January 22, 2007


One of my favorite movies is "Hook" with Robin Williams. In it, Robin Williams plays the part of Peter Pan. The movie begins with a grown Peter, a workaholic who has forgotten that he was ever Peter. Hook comes and kidnaps Peter's children hoping to lure Peter to Neverland for the battle of revenge they never had. There is a part in the movie where Peter remembers. It all comes back to him. He can fly and crow and fight. That was how I felt today. I rejoiced in remembering.

Pat and I took part in a workshop this weekend on psychosexual development. Sexuality in the broadest sense--an energy for life. It was very well done and left me with a whole lot to consider and to pray with. One of the things I am grateful for was the way the presenter, outside of the material, spoke of religious life. The days rekindled for me, helped me to remember, why it is I came to religious life and why it is I stay. I spent the day knowing that in every interaction I have the possibility to bring love. In that bringing, I am then gifted with the knowledge of that same love. The knowledge and mindfulness is a gift.

I know that I have lots of things in my heart and in my head that I need to let surface and sit with. But for tonight I hold with gratitude and love the gift of the journey.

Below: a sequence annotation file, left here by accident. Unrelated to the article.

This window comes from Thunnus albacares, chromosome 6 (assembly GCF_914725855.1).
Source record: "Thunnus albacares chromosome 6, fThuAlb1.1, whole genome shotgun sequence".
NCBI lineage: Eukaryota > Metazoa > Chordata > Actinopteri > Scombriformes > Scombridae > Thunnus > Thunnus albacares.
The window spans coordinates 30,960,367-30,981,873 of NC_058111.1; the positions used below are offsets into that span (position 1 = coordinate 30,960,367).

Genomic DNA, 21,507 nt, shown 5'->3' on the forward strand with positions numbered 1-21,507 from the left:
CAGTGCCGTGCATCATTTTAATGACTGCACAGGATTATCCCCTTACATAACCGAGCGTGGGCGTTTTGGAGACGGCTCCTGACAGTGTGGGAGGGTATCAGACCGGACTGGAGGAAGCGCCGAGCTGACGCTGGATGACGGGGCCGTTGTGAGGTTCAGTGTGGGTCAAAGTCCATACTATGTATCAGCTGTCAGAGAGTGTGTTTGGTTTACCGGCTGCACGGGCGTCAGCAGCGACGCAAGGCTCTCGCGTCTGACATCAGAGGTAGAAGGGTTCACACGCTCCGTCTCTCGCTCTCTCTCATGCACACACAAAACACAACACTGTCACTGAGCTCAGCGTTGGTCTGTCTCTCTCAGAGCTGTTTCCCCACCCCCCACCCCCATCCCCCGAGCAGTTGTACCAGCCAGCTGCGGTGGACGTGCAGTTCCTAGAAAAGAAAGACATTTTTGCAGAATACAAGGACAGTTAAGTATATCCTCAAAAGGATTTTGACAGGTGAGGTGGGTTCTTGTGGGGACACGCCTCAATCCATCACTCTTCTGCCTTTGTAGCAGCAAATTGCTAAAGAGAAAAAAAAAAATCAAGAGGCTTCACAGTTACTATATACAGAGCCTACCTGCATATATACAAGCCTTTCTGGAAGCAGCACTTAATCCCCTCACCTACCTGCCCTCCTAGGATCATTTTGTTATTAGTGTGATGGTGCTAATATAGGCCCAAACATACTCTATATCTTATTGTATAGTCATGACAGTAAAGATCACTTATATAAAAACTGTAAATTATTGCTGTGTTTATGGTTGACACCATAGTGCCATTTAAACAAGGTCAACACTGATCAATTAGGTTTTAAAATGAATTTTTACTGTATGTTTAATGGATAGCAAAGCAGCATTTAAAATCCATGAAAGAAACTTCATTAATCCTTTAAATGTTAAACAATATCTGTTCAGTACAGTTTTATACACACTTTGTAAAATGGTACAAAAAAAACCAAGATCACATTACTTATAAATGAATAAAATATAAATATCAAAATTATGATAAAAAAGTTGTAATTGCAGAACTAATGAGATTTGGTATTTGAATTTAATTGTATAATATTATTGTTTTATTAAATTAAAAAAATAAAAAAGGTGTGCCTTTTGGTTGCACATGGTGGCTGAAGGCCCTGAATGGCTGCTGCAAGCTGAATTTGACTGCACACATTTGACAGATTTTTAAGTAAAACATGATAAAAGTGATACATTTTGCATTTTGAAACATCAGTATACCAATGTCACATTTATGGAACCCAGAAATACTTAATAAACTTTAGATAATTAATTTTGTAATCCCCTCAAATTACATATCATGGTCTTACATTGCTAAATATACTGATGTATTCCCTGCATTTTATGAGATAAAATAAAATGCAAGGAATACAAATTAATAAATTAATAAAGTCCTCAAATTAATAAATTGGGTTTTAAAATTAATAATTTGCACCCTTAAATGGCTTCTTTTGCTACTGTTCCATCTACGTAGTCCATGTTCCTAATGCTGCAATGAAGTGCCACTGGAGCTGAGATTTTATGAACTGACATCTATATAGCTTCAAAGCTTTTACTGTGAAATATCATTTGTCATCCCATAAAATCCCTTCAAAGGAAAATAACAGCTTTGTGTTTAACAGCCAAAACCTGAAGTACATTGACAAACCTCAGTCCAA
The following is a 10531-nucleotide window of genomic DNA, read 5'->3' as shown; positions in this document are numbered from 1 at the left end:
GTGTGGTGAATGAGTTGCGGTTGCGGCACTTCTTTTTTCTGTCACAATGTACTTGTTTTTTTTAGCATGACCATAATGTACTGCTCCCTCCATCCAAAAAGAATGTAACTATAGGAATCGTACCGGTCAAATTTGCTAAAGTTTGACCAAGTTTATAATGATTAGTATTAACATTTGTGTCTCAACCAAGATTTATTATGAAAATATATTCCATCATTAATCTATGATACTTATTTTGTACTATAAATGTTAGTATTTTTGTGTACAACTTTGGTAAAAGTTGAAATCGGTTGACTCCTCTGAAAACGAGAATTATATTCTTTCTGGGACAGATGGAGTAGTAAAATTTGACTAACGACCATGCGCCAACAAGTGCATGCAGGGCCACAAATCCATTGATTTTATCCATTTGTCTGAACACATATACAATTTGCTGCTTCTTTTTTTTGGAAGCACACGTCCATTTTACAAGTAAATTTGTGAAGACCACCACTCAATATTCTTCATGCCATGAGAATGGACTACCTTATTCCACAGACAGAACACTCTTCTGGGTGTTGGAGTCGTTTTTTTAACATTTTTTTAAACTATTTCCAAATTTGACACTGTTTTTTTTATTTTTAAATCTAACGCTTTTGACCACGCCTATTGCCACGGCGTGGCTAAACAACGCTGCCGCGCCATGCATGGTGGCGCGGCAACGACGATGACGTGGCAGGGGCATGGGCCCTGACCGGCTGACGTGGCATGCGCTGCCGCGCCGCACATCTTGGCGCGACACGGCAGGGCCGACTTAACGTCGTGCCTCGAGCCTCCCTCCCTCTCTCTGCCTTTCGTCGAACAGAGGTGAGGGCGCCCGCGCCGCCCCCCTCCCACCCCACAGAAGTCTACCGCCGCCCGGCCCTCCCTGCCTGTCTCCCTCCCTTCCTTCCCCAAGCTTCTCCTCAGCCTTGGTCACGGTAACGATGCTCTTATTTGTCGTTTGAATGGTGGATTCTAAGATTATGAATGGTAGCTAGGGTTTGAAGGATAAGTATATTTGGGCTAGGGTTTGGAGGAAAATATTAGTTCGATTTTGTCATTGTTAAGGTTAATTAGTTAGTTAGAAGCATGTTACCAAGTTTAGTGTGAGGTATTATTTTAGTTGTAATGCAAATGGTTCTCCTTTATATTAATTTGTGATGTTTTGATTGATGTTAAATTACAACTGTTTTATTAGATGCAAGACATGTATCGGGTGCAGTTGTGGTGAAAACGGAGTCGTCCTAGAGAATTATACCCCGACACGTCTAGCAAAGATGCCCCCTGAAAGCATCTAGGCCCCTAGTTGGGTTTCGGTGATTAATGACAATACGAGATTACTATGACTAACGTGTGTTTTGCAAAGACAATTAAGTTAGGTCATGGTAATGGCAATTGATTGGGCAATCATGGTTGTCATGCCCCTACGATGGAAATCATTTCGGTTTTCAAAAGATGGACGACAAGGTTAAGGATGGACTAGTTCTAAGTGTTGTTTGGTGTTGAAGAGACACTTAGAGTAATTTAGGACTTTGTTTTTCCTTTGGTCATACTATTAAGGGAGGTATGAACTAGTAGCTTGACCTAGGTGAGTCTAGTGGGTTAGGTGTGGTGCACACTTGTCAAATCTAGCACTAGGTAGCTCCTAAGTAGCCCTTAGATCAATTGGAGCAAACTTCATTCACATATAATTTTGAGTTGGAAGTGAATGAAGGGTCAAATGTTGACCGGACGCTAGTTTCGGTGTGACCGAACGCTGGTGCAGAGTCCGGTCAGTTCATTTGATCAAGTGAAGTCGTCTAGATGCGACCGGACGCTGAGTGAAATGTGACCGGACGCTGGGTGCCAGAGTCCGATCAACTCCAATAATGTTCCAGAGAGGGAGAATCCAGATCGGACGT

1. Oh wish you and Pat would think about having a little chat with those who would like to gather about your workshop. Sounds like a great boost for me to RE-MEMBER!

    Another day....another opportunity to say YES!

  2. The most important thing is to just sit with whatever your day may bring to you. This is one of the lessons I hold close to my heart from my novitiate experience. I'm happy to hear its come to you as well. Linda

  3. New to your blog. (I met you while leading a group of young women from St. Kate's down to Mississippi last week.)

    I read this entry with real appreciation. Seems to me that the religious life can only survive (and thrive) into the future as it embraces the goodness of sexuality as a hunger for "the other" that can find healthy and whole expression within the celibate life. Understanding eros as Audre Lorde does, as our inborn capacity to savor the goodness of being bodied creatures in a sensual world. Similarly, for those of us outside of "religious life" proper -- we who are married, divorced, single, widowed, divorced, etc. -- the church must learn how to affirm the holiness of sexuality in both its celibate and non-celibate embodiment. A task that I imagine will be best done when persons of good will and deep faith in all diverse expressions can find the courage and compassion to speak honestly and openly about this mystery in our lives ...
    Re-membering, after all, is also about re-claiming each "member" of our own body as holding the potential for holy joy.